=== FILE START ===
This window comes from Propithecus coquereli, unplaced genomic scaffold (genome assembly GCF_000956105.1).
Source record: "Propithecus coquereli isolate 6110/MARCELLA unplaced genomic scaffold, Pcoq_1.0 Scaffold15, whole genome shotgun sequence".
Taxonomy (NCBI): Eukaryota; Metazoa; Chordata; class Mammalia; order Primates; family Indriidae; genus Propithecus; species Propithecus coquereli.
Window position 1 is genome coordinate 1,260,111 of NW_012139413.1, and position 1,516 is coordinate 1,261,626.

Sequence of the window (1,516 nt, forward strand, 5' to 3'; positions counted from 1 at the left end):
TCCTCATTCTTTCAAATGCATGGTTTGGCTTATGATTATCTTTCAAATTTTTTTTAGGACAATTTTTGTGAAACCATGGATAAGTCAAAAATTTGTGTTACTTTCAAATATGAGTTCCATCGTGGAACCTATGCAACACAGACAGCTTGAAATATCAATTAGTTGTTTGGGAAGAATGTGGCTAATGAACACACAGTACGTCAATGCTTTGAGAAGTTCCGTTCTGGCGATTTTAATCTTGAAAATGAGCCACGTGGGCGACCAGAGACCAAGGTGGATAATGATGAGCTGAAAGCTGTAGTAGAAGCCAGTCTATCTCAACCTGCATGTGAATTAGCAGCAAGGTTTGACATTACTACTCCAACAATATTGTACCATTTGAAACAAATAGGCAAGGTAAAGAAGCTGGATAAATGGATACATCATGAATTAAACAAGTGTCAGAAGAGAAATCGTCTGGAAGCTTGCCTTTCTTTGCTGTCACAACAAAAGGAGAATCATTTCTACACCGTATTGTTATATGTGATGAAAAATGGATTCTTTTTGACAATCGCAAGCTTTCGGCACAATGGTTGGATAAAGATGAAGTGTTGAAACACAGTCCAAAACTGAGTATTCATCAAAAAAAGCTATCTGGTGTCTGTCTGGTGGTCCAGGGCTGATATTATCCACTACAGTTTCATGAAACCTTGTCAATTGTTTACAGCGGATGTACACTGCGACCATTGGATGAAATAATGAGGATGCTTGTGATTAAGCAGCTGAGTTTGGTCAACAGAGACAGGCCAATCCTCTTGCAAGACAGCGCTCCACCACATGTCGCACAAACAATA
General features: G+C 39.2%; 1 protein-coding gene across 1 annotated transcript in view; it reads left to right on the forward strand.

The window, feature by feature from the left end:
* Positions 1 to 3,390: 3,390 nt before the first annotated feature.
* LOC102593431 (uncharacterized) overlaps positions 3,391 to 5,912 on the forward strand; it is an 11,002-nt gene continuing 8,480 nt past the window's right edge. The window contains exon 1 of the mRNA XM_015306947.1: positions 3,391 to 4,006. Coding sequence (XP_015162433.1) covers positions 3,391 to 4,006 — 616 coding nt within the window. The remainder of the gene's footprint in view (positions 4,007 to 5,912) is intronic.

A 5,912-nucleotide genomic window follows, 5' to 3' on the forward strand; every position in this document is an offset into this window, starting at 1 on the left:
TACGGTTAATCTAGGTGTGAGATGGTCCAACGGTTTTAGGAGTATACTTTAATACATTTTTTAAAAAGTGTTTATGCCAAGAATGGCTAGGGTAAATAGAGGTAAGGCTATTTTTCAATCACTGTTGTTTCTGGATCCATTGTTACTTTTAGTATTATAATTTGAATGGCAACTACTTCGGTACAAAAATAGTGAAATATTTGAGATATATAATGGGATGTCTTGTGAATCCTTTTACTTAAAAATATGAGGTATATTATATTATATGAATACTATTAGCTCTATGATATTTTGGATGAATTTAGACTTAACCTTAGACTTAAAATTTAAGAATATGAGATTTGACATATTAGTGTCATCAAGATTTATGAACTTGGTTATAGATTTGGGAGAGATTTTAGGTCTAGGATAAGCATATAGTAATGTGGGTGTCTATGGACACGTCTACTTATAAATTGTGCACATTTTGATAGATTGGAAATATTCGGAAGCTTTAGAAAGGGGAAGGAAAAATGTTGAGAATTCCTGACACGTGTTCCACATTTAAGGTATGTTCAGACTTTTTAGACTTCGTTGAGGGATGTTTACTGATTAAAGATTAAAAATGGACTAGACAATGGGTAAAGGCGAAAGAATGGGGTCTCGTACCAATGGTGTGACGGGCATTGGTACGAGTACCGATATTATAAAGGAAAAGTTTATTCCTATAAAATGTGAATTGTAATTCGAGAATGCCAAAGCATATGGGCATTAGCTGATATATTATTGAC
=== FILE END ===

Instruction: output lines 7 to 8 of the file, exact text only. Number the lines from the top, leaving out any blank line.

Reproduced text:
General features: G+C 39.2%; 1 protein-coding gene across 1 annotated transcript in view; it reads left to right on the forward strand.

The window, feature by feature from the left end: